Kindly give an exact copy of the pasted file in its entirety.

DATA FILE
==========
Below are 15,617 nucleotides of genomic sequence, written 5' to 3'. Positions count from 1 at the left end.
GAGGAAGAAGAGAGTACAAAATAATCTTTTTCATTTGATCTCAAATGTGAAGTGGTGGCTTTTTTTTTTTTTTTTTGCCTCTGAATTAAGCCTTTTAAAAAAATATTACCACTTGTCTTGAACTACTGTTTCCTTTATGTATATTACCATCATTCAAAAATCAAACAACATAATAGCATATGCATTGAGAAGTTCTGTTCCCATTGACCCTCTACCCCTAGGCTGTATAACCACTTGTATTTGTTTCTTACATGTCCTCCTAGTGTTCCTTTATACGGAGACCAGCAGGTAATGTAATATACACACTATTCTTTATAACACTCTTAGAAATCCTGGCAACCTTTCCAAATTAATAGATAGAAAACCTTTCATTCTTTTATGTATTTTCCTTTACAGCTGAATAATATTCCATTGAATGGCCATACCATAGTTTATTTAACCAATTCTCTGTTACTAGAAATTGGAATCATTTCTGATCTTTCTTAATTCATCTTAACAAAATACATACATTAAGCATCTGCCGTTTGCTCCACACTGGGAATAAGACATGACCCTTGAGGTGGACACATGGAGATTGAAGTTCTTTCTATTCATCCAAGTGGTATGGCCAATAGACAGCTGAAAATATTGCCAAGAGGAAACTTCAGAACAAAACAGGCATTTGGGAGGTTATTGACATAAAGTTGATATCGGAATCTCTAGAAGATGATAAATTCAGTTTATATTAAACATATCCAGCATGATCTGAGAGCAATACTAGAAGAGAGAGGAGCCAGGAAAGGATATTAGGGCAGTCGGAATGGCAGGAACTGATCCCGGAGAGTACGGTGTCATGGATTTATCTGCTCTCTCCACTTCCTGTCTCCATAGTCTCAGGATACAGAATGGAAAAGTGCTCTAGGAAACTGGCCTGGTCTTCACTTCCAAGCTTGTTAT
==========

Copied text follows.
Below are 15,617 nucleotides of genomic sequence, written 5' to 3'. Positions count from 1 at the left end.
GAGGAAGAAGAGAGTACAAAATAATCTTTTTCATTTGATCTCAAATGTGAAGTGGTGGCTTTTTTTTTTTTTTTTTGCCTCTGAATTAAGCCTTTTAAAAAAATATTACCACTTGTCTTGAACTACTGTTTCCTTTATGTATATTACCATCATTCAAAAATCAAACAACATAATAGCATATGCATTGAGAAGTTCTGTTCCCATTGACCCTCTACCCCTAGGCTGTATAACCACTTGTATTTGTTTCTTACATGTCCTCCTAGTGTTCCTTTATACGGAGACCAGCAGGTAATGTAATATACACACTATTCTTTATAACACTCTTAGAAATCCTGGCAACCTTTCCAAATTAATAGATAGAAAACCTTTCATTCTTTTATGTATTTTCCTTTACAGCTGAATAATATTCCATTGAATGGCCATACCATAGTTTATTTAACCAATTCTCTGTTACTAGAAATTGGAATCATTTCTGATCTTTCTTAATTCATCTTAACAAAATACATACATTAAGCATCTGCCGTTTGCTCCACACTGGGAATAAGACATGACCCTTGAGGTGGACACATGGAGATTGAAGTTCTTTCTATTCATCCAAGTGGTATGGCCAATAGACAGCTGAAAATATTGCCAAGAGGAAACTTCAGAACAAAACAGGCATTTGGGAGGTTATTGACATAAAGTTGATATCGGAATCTCTAGAAGATGATAAATTCAGTTTATATTAAACATATCCAGCATGATCTGAGAGCAATACTAGAAGAGAGAGGAGCCAGGAAAGGATATTAGGGCAGTCGGAATGGCAGGAACTGATCCCGGAGAGTACGGTGTCATGGATTTATCTGCTCTCTCCACTTCCTGTCTCCATAGTCTCAGGATACAGAATGGAAAAGTGCTCTAGGAAACTGGCCTGGTCTTCACTTCCAAGCTTGTTAT